No waxing enthusiastic for minors in Missouri

The Missouri Senate has passed a bill that requires parental consent for minors to get . . . . certain body waxes. Specifically, for hair removal near their private parts:
"The written informed consent of a minor's parent or legal guardian... must be obtained prior to providing body waxing on or near the genitalia."

If Blunt signs the bill -- which he's fully expected to do -- budding bikini-wearers interested in ripping the pubic hair from their nether-regions will have to convince Mom or Dad to sign off.

"That's so a child under the age of eighteen can't go in and do a complete Brazilian wax without parental consent," explains Darla Fox, executive director of the Missouri State Board of Cosmetology, which proposed the law.
Oh, that those geniuses on the Senate judiciary committee who find the abortion license to be the hallmark of civilization (Schumer, Kennedy, Specter) would explain to the American people why, in their reading, the Constitution mandates that state governments cannot keep 14 year-olds from killing unborn children over the objections of their parents, but those same governments are empowered to use their legislative powers to fight the scourge of under-age Brazilian waxes. Yet another visible example of the manifest idiocy of Roe jurisprudence.

Can I get a penumbra, sumbuddy!? Thank yuh!

Hat tip: El Borak's Myopia

Rendell aide whining over base closures NewsFlash - AP Interview: Rendell aide says Air Force 'misused' base closures: "The Air Force 'misused' this year's round of base closures by attempting to disband or move National Guard units without state input, drawing sustained criticism and two lawsuits, a senior adviser to Gov. Ed Rendell said Tuesday."

Again, recall that this same Rendell also said, "It's not the business of state government to support the war." This is a man who very much wants to have his cake and eat it, too.

The Pope's spokesman in his own words

Treefrog sends us this lovely interview with Joaquin Navarro-Walls, the Vatican spokesman. Here's a snippet:
Q: Doctor Navarro, even though you look very good for your age, you are 69 years old. Do you feel the sadness of declining?

A: "My reaction to growing old is rather one of surprise. Good grief, I say, I'm no longer capable of the great mastery in tennis that once was laughably easy. Am I perhaps out of training? No, I’m just getting old."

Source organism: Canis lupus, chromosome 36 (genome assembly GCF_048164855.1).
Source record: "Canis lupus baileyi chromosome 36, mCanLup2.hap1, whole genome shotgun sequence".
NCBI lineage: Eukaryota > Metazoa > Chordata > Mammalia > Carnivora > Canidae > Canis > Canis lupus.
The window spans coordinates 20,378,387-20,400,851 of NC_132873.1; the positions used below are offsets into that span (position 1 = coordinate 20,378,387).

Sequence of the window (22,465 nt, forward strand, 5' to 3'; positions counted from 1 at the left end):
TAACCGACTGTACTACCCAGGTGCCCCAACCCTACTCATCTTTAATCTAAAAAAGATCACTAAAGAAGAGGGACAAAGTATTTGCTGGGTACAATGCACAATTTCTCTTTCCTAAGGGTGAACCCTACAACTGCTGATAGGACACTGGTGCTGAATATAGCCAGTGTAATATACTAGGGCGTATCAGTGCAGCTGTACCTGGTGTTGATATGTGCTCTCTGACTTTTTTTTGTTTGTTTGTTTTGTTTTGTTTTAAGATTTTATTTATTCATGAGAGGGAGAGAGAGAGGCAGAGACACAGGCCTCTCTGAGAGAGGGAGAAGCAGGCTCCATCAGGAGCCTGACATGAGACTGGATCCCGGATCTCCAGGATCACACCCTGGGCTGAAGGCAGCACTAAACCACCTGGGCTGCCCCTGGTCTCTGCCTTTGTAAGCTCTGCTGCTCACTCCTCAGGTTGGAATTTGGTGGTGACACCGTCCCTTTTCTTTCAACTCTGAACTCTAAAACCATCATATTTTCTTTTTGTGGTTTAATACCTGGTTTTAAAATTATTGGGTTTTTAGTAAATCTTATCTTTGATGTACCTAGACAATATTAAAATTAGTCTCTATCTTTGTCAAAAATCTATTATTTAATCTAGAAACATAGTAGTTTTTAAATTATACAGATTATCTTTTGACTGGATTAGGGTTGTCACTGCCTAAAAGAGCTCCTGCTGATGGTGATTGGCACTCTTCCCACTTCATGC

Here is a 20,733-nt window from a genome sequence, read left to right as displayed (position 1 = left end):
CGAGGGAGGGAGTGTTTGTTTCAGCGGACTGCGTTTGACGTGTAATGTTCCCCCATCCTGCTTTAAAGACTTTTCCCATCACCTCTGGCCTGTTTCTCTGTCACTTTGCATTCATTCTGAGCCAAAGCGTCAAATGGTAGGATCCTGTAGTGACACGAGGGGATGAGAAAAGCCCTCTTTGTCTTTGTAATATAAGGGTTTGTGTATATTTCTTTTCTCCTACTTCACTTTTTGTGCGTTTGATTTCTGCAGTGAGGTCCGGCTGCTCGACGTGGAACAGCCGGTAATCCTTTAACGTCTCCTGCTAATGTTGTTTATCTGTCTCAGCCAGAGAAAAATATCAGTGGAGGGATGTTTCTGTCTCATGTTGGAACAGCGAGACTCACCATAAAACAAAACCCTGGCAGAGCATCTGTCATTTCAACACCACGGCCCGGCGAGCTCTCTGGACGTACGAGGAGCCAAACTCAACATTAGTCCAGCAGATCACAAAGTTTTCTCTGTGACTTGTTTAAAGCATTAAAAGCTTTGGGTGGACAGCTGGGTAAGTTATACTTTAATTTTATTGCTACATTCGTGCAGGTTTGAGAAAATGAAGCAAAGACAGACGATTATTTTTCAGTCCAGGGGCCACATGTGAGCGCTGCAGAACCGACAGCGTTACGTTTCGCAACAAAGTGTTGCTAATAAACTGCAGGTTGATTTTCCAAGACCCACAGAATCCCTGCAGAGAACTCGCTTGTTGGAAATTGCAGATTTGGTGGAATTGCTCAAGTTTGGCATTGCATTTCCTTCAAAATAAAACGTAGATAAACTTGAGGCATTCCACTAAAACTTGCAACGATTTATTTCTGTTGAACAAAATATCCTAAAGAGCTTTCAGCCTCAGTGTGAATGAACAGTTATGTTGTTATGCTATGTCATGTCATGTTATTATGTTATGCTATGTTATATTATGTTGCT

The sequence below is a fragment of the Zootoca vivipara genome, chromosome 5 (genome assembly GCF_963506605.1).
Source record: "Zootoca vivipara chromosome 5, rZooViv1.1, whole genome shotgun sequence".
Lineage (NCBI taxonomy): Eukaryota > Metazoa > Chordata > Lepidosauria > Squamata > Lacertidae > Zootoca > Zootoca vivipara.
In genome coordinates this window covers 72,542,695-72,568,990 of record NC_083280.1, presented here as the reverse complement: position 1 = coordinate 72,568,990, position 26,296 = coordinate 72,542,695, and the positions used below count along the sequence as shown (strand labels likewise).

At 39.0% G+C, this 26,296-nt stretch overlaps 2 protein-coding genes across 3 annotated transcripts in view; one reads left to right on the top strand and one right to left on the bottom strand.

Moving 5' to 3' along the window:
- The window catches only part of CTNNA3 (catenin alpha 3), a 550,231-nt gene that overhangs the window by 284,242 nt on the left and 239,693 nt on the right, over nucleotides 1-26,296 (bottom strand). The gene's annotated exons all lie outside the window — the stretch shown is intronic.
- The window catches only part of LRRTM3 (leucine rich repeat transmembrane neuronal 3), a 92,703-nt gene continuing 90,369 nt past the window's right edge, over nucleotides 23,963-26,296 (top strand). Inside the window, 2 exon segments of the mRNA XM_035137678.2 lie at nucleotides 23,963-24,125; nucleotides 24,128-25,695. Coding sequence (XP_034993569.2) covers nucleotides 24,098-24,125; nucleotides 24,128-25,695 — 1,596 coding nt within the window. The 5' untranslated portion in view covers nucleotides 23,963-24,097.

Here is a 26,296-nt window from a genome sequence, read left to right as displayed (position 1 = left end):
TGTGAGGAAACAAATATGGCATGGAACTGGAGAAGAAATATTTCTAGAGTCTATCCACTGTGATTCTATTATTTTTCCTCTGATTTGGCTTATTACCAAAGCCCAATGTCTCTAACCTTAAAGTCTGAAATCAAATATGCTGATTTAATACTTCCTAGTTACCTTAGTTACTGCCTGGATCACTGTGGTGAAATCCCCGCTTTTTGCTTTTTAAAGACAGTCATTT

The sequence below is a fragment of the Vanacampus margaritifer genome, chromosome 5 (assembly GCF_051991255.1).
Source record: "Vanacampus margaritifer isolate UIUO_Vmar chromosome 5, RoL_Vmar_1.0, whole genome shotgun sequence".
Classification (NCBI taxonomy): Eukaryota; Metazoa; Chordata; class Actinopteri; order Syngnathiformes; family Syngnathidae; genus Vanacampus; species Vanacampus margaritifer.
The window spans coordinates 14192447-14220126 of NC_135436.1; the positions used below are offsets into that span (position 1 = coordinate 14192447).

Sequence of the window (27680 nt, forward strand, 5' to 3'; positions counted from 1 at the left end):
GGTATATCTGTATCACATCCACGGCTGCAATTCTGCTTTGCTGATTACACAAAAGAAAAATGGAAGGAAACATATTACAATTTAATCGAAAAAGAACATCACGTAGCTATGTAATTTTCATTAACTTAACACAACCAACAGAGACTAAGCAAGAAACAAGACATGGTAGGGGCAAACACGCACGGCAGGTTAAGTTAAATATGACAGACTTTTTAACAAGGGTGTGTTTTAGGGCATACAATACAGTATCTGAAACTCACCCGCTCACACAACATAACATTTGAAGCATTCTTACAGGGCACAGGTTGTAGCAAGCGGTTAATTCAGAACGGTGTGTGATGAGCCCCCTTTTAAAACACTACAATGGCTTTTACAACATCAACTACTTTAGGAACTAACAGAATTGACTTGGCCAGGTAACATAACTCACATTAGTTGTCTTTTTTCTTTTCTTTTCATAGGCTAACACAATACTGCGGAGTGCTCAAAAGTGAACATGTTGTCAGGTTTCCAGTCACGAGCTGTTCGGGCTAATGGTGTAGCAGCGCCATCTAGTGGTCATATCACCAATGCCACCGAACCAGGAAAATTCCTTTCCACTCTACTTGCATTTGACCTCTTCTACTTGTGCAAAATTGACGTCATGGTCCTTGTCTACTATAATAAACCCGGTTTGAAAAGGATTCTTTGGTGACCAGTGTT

Q: And this doesn't make you afraid?

A: "Not at all. I look at the limitations of our culture, which experiences old age as an insult. Once the child making his first communion was dressed as an adult. Now the adults dress like children, and they are ridiculous. But the wonderful way in which the pope grew old may have been a corrective. He taught that life leads to death, but that this is not the final end of life."
It's an excellent interview, with his experiences with both popes, and many personal reminiscences. Check it out.

Tuesday, July 26, 2005

ABC News: Authorities Arrest Men With NYC Maps, Video

ABC News: Authorities Arrest Men With NYC Maps, Video: "Five Egyptian men with maps of the New York City subway system and video of New York landmarks have been arrested by the Joint Terrorism Task Force in Newark, N.J., ABC News has learned."

Read the rest. Hat tip: In The Bullpen

Funeral crashers

Apparently Pennsylvania Lt. Gov. Catherine Baker Knoll showed up at a Marine funeral in Indiana, PA, handed out her business cards, and informed a relative of the fallen marine that the 'gummint' (presumably the state government that she and Governor Rendell head up) was "against the war." She also conducted interviews with the press. She did not meet with the marine's wife or parents, so her claim of offering condolences to the family rings hollow. Governor Rendell went into damage control mode but only succeeded in adding insult to injury:
But even though Mr. Rendell said "our state supports the men and women who are fighting this war," he echoed Knoll's ghastly war remark: "It's not the business of state government to support the war."
This is coming from a man who sought to eliminate ballots received late (not filled out late) from service men and women fighting in Iraq. He's also fighting to keep military bases open in his state.

And he's up for re-election in 2006. 'Nuff said.

Hat tip: Moonbattery

Pope refuses to mouth idiotic platitude about Islam

WorldNetDaily: Pope won't call Islam religion of peace:
Asked by reporters whether Islam could be considered a religion of peace shortly before entering a meeting with priests and deacons of Valle d'Aosta in northwest Italy where he is spending a brief holiday, the pontiff refused to reply positively.
"I would not like to use big words to apply generic labels," he replied. "It certainly contains elements that can favor peace, it also has other elements: We must always seek the best elements."
I like this pope. There was no insult to Muslims, but no papering over the reality of Islam in the world today, either. Pope Benedict went on to urge Muslims to renounce violence, spare civilian populations, and embrace peace. How many imams have done the same?

Hat tip: Undiscovered Country